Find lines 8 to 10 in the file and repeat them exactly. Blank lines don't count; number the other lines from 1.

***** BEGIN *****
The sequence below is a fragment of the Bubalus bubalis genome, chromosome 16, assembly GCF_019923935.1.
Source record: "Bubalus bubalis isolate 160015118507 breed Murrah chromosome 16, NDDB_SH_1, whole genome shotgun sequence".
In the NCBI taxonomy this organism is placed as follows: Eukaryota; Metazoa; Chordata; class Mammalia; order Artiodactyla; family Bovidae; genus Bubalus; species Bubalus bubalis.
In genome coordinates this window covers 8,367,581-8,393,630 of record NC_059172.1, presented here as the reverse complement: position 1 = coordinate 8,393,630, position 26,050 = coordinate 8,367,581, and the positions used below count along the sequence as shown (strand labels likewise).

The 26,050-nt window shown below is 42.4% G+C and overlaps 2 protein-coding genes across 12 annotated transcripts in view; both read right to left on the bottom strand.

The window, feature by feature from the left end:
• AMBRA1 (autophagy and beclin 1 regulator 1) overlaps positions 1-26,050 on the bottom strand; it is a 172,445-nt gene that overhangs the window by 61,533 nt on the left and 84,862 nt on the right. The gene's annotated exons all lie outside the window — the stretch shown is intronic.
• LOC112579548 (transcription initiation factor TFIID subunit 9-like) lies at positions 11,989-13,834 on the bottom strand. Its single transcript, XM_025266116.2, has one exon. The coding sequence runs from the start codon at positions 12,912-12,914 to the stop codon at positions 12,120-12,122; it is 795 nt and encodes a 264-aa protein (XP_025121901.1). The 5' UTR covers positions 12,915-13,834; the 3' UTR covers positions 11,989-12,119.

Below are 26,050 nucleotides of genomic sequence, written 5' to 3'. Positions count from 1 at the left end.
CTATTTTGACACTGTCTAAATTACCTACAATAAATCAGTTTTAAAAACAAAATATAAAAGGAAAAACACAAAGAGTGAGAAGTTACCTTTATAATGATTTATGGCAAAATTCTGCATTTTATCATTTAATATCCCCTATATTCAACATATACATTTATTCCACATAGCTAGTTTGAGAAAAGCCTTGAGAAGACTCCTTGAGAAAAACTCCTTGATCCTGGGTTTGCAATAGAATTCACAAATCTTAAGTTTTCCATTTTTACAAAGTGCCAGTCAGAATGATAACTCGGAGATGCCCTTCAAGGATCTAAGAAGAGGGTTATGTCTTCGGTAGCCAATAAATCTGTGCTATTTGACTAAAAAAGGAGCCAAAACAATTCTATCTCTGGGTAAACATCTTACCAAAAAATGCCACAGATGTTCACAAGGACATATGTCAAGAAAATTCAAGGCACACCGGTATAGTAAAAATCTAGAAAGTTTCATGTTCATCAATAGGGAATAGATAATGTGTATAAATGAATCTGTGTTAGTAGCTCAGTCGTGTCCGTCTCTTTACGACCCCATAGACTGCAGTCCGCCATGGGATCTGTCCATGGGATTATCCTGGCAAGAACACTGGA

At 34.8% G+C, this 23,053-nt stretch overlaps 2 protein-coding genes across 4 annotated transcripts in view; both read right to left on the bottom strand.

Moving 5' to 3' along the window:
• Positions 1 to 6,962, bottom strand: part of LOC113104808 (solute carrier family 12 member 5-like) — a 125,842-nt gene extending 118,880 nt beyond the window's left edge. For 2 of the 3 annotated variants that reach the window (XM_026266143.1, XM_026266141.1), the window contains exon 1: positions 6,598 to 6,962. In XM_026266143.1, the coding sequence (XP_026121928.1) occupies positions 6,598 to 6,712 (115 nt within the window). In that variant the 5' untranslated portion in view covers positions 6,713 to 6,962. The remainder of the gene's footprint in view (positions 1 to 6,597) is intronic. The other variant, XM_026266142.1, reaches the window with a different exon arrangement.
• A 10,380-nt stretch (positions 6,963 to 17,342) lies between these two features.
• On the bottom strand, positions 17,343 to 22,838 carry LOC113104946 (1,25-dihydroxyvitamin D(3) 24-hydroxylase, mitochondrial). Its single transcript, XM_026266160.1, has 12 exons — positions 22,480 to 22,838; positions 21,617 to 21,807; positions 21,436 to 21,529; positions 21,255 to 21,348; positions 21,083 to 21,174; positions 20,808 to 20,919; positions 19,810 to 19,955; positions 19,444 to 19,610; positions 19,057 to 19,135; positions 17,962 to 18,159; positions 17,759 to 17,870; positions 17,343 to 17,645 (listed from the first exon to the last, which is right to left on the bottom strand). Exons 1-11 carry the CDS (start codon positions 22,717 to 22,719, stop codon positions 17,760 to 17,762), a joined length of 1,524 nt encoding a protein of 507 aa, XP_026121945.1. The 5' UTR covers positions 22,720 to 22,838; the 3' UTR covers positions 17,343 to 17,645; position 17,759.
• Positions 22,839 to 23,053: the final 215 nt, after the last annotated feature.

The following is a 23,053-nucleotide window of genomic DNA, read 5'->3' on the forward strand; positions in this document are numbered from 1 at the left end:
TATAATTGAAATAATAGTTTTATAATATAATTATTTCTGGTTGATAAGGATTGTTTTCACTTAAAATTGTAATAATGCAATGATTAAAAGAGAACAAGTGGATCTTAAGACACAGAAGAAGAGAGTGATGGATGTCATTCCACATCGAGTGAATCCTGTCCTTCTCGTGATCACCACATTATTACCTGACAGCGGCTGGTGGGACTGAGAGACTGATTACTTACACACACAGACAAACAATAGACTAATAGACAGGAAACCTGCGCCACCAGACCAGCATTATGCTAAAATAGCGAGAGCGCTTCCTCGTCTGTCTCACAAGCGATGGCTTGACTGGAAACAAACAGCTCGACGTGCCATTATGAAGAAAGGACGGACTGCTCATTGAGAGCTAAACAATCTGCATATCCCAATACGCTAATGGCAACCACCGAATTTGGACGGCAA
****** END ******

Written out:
• LOC112579548 (transcription initiation factor TFIID subunit 9-like) lies at positions 11,989-13,834 on the bottom strand. Its single transcript, XM_025266116.2, has one exon. The coding sequence runs from the start codon at positions 12,912-12,914 to the stop codon at positions 12,120-12,122; it is 795 nt and encodes a 264-aa protein (XP_025121901.1). The 5' UTR covers positions 12,915-13,834; the 3' UTR covers positions 11,989-12,119.

Below are 26,050 nucleotides of genomic sequence, written 5' to 3'. Positions count from 1 at the left end.
CTATTTTGACACTGTCTAAATTACCTACAATAAATCAGTTTTAAAAACAAAATATAAAAGGAAAAACACAAAGAGTGAGAAGTTACCTTTATAATGATTTATGGCAAAATTCTGCATTTTATCATTTAATATCCCCTATATTCAACATATACATTTATTCCACATAGCTAGTTTGAGAAAAGCCTTGAGAAGACTCCTTGAGAAAAACTCCTTGATCCTGGGTTTGCAATAGAATTCACAAATCTTAAGTTTTCCATTTTTACAAAGTGCCAGTCAGAATGATAACTCGGAGATGCCCTTCAAGGATCTAAGAAGAGGGTTATGTCTTCGGTAGCCAATAAATCTGTGCTATTTGACTAAAAAAGGAGCCAAAACAATTCTATCTCTGGGTAAACATCTTACCAAAAAATGCCACAGATGTTCACAAGGACATATGTCAAGAAAATTCAAGGCACACCGGTATAGTAAAAATCTAGAAAGTTTCATGTTCATCAATAGGGAATAGATAATGTGTATAAATGAATCTGTGTTAGTAGCTCAGTCGTGTCCGTCTCTTTACGACCCCATAGACTGCAGTCCGCCATGGGATCTGTCCATGGGATTATCCTGGCAAGAACACTGGA